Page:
The market forces of conference realignment—triggered anew by the stunning agreement last summer for Texas and Oklahoma to leave the Big 12 for the SEC in 2025 at the latest—plus unprecedented player compensation and movement leave college sports at a crossroads. Amid unprecedented instability and change, Swarbrick and others are searching for the best path forward.
“I’ve been toying with a whole bunch of concepts, most of which probably don’t work,” said the 68-year-old Swarbrick, who has been the AD at Notre Dame since 2008. “But we’ve got to get something advanced that people will react to.
“My goal was to steer this to a safe harbor—that may be a pipe dream. Especially take the word safe out of it. I’d like to take a real shot at trying to facilitate something people will at least consider nationally. See if we can make any progress. I’d hate to leave without trying.”
Swarbrick offered no specifics on his potential plan for how college athletics should proceed. But he did identify several areas of acute need.
Asked if the current Name, Image and Likeness landscape is sustainable, the answer was a blunt no. Recruiting inducements were not the original idea, but that’s what NIL has become in many instances.
“This morphed so quickly into talent acquisition fees that it’s just stunning,” he said. “Two things happened. The schools that have been doing [under the table] this a long time just had a way they could describe it now and be covered. That created a whole bunch of pressure on other schools that said, ‘Oh my god, we’ve got to do that, too.’
“We went from what people thought was an overly restrictive market to the most unrestricted labor market in the history of sports.”
Does Swarbrick see NCAA Enforcement having any chance of reining it in?
“Do not. I hate to be so pessimistic, but it’s been a lot of years of not seeing them have any,” he said. “I can see a lot of that [rules compliance and enforcement] being transferred to the conferences.”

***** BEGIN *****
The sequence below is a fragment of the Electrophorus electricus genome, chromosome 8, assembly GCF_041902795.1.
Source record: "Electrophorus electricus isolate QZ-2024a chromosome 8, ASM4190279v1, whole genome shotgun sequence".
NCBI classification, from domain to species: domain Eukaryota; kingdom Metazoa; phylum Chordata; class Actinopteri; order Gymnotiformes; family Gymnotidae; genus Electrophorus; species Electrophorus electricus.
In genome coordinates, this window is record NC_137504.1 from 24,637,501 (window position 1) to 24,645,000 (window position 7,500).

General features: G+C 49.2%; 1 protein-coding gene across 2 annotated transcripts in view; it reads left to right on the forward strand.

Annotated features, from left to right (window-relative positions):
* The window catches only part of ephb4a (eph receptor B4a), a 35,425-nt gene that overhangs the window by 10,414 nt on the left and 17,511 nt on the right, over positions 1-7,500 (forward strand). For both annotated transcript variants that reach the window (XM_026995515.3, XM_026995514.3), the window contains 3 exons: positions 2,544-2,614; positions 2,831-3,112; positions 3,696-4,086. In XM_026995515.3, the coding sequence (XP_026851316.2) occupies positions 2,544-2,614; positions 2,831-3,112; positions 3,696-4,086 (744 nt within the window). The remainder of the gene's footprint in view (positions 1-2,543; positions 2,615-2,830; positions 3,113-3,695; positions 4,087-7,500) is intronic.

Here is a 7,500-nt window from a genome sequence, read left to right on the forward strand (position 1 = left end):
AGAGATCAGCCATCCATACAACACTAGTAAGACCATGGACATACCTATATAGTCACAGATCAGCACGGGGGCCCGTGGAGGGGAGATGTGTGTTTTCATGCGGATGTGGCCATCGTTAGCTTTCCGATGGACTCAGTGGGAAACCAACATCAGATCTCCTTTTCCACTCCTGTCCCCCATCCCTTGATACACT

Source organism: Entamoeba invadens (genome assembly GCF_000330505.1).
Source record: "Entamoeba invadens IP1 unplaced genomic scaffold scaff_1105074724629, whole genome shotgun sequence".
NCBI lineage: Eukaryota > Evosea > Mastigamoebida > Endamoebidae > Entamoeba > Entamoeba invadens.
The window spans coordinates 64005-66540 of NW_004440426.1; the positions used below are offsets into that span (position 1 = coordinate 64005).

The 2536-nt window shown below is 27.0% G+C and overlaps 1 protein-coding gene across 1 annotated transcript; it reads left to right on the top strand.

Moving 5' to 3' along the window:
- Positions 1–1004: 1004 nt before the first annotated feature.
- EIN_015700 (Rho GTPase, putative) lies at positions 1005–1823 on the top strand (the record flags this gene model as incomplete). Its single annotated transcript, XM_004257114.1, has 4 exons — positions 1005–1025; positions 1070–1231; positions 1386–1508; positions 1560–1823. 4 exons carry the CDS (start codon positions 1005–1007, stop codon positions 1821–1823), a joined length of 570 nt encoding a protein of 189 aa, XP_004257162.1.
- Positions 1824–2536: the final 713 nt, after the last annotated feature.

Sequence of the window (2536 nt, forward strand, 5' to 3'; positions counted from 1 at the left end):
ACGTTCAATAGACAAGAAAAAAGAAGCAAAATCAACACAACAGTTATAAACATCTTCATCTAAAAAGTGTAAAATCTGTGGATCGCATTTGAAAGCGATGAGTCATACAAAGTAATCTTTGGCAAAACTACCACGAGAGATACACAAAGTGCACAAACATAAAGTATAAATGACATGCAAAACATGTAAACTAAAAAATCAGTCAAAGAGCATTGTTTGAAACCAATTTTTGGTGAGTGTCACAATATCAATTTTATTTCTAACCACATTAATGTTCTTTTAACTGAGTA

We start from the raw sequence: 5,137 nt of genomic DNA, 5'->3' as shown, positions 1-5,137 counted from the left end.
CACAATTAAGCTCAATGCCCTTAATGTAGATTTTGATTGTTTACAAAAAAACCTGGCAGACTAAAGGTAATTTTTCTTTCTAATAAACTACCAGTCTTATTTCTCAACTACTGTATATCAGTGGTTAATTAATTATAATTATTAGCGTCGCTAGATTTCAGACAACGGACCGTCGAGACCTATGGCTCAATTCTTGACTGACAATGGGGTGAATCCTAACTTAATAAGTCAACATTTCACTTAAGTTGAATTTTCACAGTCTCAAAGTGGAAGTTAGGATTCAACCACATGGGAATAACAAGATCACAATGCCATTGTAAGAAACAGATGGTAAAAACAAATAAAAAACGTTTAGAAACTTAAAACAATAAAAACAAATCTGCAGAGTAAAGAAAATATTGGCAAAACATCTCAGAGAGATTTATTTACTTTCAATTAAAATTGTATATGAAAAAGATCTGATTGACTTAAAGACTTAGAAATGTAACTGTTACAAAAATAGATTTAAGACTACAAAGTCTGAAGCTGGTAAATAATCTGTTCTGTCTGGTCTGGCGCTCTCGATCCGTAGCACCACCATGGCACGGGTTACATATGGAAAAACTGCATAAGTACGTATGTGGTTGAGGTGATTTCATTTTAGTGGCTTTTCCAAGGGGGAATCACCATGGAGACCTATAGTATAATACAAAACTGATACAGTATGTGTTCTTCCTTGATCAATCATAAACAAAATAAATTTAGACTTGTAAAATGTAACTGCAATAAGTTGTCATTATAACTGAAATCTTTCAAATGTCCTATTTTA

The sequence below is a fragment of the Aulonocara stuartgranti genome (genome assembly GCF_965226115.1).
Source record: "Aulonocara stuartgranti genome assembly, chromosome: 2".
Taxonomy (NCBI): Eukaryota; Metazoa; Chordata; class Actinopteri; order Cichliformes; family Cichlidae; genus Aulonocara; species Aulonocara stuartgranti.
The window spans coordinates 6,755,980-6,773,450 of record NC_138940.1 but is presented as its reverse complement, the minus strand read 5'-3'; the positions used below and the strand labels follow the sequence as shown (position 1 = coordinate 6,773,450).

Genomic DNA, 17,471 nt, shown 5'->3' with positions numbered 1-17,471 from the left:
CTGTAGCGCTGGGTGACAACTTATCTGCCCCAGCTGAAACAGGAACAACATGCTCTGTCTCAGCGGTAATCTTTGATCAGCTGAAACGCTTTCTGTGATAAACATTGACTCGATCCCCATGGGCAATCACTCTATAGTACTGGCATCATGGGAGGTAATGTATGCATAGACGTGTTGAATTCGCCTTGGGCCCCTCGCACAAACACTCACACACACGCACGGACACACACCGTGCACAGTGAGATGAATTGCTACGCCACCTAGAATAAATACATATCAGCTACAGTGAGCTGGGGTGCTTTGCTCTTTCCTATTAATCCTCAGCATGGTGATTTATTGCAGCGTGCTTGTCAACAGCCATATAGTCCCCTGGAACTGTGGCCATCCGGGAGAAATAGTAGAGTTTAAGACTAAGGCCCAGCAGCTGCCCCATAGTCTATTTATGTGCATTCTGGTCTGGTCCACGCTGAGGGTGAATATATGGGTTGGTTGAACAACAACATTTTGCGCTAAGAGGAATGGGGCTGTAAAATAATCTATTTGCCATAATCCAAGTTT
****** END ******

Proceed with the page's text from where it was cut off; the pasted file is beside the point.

Swarbrick predicts that the current NIL marketplace will severely damage Olympic sports, as investments and donations continue to tilt toward revenue-producing sports.
“I hate to see that,” he said. “It’s going to be interesting to see how the federal government approaches it. If all of this revenue is disproportionately coming to men, even if you didn’t set it up, how does Title IX analyze that?”
With the NCAA looking increasingly to Congress to create uniform NIL legislation, Swarbrick would like to see the politicians work through the already existing framework of the 1978 Amateur Sports Act.
“The Olympic system then was every bit as broken as collegiate sports is now,” Swarbrick said. “Use that bill as the vehicle. Just amend it to address some of the key issues here, and by doing so protect the Olympic sports.”
But the lawmakers Swarbrick have spoken to aren’t overly receptive to the idea, and some of them seem less hopeful than NCAA members that Congress will perform an intervention.
“I was talking to a Republican senator and he said to me, ‘I keep reading that you all say we’ll finally be able to get something done when Republicans get control of the house and the senate and the presidency,’ “ Swarbrick said . “But it’s going to be a much more Libertarian Congress. They’re going to be unwilling to participate just on anti-regulatory grounds.
“We’re not getting [reform leadership] from the NCAA. It’s going to have to come from elsewhere. It’s interesting to see how challenging it is to get the university presidents to work together. It’s not that they’re resistant to it. They’ve just got too many things going on.”